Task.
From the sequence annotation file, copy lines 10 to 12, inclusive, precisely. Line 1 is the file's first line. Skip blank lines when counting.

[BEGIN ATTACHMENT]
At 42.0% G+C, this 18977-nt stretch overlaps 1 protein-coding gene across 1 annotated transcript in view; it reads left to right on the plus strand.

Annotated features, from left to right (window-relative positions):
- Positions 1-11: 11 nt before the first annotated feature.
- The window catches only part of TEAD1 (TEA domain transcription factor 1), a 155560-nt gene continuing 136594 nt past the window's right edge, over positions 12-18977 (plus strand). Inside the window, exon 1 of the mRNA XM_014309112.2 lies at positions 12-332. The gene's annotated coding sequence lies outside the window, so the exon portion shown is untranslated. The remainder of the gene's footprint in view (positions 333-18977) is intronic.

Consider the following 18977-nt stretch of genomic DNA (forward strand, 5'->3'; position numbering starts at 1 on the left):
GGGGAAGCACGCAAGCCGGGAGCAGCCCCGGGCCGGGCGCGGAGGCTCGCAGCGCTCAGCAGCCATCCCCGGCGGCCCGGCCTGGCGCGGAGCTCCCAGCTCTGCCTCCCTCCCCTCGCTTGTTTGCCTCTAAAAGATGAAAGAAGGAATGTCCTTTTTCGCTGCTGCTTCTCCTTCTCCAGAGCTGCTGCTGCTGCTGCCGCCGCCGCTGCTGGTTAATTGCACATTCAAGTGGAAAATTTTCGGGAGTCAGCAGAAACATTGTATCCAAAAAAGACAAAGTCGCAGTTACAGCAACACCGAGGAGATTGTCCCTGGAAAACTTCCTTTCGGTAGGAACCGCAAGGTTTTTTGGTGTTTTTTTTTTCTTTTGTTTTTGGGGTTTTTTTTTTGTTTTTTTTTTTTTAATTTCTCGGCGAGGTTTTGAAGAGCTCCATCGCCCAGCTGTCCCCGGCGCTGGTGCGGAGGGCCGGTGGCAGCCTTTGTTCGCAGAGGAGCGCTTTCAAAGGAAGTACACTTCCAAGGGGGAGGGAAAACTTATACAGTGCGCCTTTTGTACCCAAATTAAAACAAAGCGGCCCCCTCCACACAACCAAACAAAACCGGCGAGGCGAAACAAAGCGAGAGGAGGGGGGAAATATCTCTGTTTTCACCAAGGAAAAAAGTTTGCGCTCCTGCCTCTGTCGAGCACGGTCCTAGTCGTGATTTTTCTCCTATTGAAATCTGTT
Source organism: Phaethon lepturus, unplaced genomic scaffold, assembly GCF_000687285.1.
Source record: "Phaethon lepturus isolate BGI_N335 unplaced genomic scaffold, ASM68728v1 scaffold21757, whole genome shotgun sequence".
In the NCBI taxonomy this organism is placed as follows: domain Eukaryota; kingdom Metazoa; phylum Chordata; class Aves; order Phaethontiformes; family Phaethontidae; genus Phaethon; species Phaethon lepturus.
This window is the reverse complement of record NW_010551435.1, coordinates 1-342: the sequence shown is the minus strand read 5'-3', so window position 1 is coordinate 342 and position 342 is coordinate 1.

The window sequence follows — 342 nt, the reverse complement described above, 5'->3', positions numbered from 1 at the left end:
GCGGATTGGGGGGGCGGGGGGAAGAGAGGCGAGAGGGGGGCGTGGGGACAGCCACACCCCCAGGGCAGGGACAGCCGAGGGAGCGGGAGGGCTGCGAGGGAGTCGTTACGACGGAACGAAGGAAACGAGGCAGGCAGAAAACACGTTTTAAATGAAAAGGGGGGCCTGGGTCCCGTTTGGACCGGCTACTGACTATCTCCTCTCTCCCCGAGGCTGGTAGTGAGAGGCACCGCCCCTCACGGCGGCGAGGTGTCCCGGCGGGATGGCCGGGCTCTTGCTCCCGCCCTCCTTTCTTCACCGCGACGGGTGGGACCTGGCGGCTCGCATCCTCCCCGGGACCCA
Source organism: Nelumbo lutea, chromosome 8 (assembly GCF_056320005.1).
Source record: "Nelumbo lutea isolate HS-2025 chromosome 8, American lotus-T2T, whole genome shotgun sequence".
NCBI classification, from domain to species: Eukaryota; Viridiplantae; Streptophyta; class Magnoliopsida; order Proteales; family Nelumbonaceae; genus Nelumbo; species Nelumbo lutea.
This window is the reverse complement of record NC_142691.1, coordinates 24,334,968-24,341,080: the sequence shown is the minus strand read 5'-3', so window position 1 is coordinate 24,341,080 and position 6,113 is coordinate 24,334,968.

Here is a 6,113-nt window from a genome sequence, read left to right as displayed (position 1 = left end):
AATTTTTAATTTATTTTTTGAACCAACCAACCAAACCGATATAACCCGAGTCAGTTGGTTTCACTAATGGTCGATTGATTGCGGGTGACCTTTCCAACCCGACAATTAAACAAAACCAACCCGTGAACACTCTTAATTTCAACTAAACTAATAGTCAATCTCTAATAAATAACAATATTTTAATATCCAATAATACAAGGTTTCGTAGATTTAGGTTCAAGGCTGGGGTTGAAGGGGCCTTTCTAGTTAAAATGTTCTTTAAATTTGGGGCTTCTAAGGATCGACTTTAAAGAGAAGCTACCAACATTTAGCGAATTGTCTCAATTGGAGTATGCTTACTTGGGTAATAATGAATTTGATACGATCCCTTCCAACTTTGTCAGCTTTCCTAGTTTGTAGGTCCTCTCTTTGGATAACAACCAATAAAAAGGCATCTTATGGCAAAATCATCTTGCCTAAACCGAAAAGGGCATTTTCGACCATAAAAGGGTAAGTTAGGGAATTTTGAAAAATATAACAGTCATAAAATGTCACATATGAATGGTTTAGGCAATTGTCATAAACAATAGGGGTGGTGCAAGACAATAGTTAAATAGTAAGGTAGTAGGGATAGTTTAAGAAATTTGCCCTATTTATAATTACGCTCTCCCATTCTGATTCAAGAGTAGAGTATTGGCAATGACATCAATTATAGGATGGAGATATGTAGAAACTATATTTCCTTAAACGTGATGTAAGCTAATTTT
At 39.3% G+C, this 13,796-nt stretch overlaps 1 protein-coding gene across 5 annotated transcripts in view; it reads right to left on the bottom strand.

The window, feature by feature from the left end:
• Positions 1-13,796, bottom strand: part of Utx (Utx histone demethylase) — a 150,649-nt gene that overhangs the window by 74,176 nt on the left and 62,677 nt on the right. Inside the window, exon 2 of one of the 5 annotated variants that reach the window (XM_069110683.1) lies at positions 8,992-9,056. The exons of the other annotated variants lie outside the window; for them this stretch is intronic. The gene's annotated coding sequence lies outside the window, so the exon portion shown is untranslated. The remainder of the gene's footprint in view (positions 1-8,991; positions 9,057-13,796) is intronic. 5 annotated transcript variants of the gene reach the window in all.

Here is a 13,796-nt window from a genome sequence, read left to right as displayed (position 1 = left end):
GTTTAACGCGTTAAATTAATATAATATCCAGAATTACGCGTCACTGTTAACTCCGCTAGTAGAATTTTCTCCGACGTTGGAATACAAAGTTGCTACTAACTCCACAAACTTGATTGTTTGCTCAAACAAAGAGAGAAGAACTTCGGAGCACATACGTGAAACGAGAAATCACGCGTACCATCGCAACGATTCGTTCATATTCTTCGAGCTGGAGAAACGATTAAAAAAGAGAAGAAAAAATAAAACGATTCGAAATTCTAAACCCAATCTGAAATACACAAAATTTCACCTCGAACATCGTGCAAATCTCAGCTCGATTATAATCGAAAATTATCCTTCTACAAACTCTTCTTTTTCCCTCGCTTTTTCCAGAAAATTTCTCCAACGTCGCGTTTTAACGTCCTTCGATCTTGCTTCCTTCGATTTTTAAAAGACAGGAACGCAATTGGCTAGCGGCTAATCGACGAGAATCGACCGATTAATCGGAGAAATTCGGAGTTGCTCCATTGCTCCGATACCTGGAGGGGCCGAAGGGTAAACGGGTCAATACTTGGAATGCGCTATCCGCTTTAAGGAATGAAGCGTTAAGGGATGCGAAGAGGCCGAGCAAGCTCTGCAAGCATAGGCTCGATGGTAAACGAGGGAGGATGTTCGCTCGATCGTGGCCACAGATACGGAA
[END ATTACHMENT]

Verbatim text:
This window is the reverse complement of record NW_010551435.1, coordinates 1-342: the sequence shown is the minus strand read 5'-3', so window position 1 is coordinate 342 and position 342 is coordinate 1.

The window sequence follows — 342 nt, the reverse complement described above, 5'->3', positions numbered from 1 at the left end:
GCGGATTGGGGGGGCGGGGGGAAGAGAGGCGAGAGGGGGGCGTGGGGACAGCCACACCCCCAGGGCAGGGACAGCCGAGGGAGCGGGAGGGCTGCGAGGGAGTCGTTACGACGGAACGAAGGAAACGAGGCAGGCAGAAAACACGTTTTAAATGAAAAGGGGGGCCTGGGTCCCGTTTGGACCGGCTACTGACTATCTCCTCTCTCCCCGAGGCTGGTAGTGAGAGGCACCGCCCCTCACGGCGGCGAGGTGTCCCGGCGGGATGGCCGGGCTCTTGCTCCCGCCCTCCTTTCTTCACCGCGACGGGTGGGACCTGGCGGCTCGCATCCTCCCCGGGACCCA